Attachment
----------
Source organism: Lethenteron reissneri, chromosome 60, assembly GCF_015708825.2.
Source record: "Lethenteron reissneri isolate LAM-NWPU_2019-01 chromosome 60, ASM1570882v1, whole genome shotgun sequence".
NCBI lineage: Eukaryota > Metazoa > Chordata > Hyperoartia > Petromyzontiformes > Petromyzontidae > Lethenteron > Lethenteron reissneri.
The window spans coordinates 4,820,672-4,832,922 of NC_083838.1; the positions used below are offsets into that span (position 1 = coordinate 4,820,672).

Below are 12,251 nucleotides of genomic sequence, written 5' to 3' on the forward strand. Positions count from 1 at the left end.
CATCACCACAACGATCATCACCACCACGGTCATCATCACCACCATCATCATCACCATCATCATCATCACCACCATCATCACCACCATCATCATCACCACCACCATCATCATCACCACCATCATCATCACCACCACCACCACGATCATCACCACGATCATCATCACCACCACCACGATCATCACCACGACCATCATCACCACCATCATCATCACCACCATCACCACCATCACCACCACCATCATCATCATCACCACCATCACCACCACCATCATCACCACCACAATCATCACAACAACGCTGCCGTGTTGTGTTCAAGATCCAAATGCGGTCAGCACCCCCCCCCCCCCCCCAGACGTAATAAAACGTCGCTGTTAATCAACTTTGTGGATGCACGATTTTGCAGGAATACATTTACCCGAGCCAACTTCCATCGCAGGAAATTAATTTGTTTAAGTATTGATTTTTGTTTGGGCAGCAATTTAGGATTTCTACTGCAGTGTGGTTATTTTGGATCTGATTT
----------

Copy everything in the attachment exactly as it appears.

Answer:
Source organism: Lethenteron reissneri, chromosome 60, assembly GCF_015708825.2.
Source record: "Lethenteron reissneri isolate LAM-NWPU_2019-01 chromosome 60, ASM1570882v1, whole genome shotgun sequence".
NCBI lineage: Eukaryota > Metazoa > Chordata > Hyperoartia > Petromyzontiformes > Petromyzontidae > Lethenteron > Lethenteron reissneri.
The window spans coordinates 4,820,672-4,832,922 of NC_083838.1; the positions used below are offsets into that span (position 1 = coordinate 4,820,672).

Below are 12,251 nucleotides of genomic sequence, written 5' to 3' on the forward strand. Positions count from 1 at the left end.
CATCACCACAACGATCATCACCACCACGGTCATCATCACCACCATCATCATCACCATCATCATCATCACCACCATCATCACCACCATCATCATCACCACCACCATCATCATCACCACCATCATCATCACCACCACCACCACGATCATCACCACGATCATCATCACCACCACCACGATCATCACCACGACCATCATCACCACCATCATCATCACCACCATCACCACCATCACCACCACCATCATCATCATCACCACCATCACCACCACCATCATCACCACCACAATCATCACAACAACGCTGCCGTGTTGTGTTCAAGATCCAAATGCGGTCAGCACCCCCCCCCCCCCCCCAGACGTAATAAAACGTCGCTGTTAATCAACTTTGTGGATGCACGATTTTGCAGGAATACATTTACCCGAGCCAACTTCCATCGCAGGAAATTAATTTGTTTAAGTATTGATTTTTGTTTGGGCAGCAATTTAGGATTTCTACTGCAGTGTGGTTATTTTGGATCTGATTT